Every once in a while you need a movie that will make you smile. The Fred Astaire/Ginger Rogers flick Top Hat is just such a movie. Widely considered their best, it is an escapist, non-cynical comedy that will put a big smile on your face.
The plotThe plot is rather simple: Fred Astaire is famous dancer Jerry Travers who has arrived in London for a show put on by his friend and producer Horace Hardwick (Edward Everett Horton) and Horace’s royal we-using butler, Bates (Eric Blore). Ginger Rogers is Dale Tremont, a "designing woman" (fashion model), who is visiting London with her designer Alberto Beddini (scene-stealing Erik Rhodes) staying in the room below Horace and Jerry. Also, its subtly revealed that Horace’s wife, Madge, who knows both Fred’s and Ginger’s characters is scheming to get them together.
At the beginning of the movie Jerry wakes Dale up in the middle of the night with his dancing prompting her to complain to the front desk. Fred runs down to see who it is that called to complain and meets her in the hallway and is instantly smitten. Ginger? Not so much. But he decides to pursue her, much to her great annoyance. Eventually, though, he pursues her to a gazebo where its raining.
Why It WorksThere are four reasons this film works: funny humor, great songs, dancing that is a joy to watch, and, most importantly, the phenomenal chemistry between Fred Astaire and Ginger Rogers.
The humor is delivered mainly through the dialogue with very little physical comedy. That is not to say there is no goofy comedy or goofy characters. The goofy comedy is mainly provided by the supporting characters of Horace, Beddini, Bates, and Madge with Fred and Ginger playing the straight men. Erik Rhodes as the over the top, effeminate, Italian fashion designer Alberto Beddini is incredible fun, stealing just about every scene he has. While Fred and Ginger’s chemistry is great (more on that later), most of the good humor come when Fred or Ginger or both are interacting with one of the said supporting characters with the funniest scenes occurring while they are in Venice.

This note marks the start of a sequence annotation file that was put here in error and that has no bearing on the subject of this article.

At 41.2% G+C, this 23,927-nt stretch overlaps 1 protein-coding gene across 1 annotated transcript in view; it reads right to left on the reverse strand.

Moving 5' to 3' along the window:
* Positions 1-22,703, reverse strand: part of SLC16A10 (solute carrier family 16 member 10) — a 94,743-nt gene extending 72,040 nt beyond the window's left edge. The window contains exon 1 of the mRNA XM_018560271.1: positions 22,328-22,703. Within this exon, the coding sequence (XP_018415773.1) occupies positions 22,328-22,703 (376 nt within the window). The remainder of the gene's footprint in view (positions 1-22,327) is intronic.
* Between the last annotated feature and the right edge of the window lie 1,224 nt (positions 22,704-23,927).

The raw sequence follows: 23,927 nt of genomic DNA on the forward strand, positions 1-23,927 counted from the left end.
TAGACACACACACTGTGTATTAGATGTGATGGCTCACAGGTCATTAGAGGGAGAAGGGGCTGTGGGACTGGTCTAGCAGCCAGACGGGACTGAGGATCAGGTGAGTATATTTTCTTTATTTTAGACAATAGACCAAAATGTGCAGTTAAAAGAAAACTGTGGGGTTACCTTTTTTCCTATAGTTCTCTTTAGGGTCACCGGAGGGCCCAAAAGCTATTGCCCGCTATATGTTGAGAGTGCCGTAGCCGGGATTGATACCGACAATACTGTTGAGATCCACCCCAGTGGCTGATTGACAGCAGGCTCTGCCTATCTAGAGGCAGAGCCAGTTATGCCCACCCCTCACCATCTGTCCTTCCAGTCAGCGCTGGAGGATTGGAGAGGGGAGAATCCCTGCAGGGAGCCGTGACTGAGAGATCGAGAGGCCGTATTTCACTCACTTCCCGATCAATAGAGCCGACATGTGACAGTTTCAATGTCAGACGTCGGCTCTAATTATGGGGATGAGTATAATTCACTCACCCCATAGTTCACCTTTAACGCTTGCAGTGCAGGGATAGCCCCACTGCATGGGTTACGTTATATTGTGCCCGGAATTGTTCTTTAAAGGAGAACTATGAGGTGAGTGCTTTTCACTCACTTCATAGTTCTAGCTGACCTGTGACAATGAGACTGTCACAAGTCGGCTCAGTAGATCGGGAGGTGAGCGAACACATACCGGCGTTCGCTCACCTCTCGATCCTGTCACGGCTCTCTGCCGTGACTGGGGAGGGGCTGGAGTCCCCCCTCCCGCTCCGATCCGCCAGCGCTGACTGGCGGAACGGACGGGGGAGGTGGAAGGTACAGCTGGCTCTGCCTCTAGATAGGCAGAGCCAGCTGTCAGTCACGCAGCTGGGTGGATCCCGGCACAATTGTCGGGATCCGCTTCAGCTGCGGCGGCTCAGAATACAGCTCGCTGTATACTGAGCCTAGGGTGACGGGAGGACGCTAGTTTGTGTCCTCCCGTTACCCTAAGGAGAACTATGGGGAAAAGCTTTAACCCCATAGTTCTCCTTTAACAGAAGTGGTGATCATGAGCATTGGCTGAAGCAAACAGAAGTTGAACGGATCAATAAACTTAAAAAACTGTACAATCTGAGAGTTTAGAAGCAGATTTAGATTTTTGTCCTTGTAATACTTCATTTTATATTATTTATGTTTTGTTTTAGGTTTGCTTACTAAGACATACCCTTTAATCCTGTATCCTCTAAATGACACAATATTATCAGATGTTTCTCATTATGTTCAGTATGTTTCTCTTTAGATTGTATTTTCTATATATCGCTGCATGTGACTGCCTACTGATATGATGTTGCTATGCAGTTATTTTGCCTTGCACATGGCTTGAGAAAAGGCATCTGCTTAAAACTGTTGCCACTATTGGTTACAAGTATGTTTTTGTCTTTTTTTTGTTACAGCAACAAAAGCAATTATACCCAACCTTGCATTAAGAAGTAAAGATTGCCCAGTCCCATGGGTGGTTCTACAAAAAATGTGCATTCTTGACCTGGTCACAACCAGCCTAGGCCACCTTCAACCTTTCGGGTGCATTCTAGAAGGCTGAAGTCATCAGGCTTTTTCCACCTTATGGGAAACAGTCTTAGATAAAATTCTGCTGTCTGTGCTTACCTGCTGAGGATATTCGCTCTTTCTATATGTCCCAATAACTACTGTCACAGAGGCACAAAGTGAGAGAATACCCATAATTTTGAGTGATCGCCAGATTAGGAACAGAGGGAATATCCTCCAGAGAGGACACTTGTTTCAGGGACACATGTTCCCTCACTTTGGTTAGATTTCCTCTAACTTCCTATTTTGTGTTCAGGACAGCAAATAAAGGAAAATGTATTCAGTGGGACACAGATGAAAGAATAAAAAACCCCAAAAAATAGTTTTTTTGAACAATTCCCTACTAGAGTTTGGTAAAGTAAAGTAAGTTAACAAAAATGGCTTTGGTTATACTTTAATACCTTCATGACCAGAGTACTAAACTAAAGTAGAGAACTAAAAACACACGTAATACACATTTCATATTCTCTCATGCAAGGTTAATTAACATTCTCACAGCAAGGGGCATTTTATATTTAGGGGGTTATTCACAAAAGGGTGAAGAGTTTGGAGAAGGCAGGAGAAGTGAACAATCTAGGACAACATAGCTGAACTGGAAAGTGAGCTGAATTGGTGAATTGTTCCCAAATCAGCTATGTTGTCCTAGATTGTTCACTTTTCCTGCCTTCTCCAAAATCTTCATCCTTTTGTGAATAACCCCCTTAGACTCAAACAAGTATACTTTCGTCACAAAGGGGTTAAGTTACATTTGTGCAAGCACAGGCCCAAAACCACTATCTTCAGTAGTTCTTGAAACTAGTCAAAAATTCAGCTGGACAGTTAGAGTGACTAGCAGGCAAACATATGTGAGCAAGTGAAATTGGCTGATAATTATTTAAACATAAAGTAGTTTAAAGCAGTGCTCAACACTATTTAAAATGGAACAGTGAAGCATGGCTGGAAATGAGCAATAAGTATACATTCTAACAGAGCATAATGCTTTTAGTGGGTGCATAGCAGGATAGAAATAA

The songs, composed by Irving Berlin, are a lot of fun to hear. In my opinion the three highlights are “Isn’t it a Lovely Day (to be Caught in the Rain)”, “Cheek to Cheek” and “Piccolino”. The dance scenes for them are a lot of fun, especially the ones where Fred and Ginger dance, which is probably why you are watching the movie.
But, as I pointed out earlier, the main reason it works is because of the incredible chemistry between the two leads. The reason is a combination of two things: Fed Astaire’s magnetic charm and Ginger Rogers’ incredible but subtle acting skills.
One scene that illustrates this are “Isn’t it a Lovely Day”. In “Isn’t it a Lovely Day” the only dialogue Ginger has in the scene is at the beginning of the scene when Fred enters the Gazebo. Fred does all of the singing, which means everything she is feeling must be conveyed by her body language and facial expressions. Ginger Rogers pulls it off magnificently, making the audience believe that a single dance could make a woman swoon for Fred Astaire.
ConclusionThis movie is a delight to watch and a must-see. It's not only Fred and Ginger at their best it is Classic Hollywood at their best.
I recommend purchasing the TCM Classics Film Collection Astaire & Rogers Volume 1; it comes with four movies: Top Hat, Gay Divorcée, Swing Time, and Shall We Dance. The Top Hat DVD has a great bonus feature about the making of the film with special attention paid to Rogers and Astaire’s chemistry that provided an important source on understanding their dynamic.
Trivia: A young Lucille Ball appears as the clerk at a flower shop.